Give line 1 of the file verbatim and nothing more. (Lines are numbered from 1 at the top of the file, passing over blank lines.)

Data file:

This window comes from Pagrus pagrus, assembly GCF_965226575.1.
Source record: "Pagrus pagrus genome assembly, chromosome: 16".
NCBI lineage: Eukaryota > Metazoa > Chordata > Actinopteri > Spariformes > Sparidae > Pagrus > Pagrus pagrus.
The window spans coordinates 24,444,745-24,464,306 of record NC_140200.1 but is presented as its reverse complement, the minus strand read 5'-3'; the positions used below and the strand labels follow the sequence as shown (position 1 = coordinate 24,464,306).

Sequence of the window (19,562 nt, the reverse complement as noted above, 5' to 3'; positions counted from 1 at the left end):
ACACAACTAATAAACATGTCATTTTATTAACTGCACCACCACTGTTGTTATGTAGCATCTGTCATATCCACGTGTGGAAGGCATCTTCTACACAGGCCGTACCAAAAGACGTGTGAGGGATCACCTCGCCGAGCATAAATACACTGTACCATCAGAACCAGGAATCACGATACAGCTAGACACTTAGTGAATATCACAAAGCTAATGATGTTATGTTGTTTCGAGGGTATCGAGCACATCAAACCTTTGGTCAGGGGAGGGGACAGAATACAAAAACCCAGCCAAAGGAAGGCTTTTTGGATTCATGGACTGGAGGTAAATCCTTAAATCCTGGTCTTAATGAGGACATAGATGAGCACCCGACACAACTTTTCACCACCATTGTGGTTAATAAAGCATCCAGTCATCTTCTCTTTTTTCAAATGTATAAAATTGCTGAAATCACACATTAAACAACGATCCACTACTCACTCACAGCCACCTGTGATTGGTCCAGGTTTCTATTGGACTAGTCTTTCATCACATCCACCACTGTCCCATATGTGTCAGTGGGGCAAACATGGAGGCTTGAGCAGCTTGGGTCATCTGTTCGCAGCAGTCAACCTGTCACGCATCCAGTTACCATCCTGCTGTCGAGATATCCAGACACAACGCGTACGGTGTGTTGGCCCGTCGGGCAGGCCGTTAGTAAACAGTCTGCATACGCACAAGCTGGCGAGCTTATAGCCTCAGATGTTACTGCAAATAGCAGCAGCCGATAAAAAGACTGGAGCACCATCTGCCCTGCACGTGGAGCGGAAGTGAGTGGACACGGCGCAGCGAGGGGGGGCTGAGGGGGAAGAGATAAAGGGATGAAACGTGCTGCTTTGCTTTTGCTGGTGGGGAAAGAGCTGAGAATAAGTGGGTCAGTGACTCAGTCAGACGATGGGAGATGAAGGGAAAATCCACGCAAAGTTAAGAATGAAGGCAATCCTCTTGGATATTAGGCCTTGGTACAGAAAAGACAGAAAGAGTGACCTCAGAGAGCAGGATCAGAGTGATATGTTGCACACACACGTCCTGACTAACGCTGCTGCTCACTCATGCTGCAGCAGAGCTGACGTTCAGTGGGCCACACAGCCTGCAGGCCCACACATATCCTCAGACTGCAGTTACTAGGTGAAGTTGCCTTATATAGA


This window comes from Pagrus pagrus, assembly GCF_965226575.1.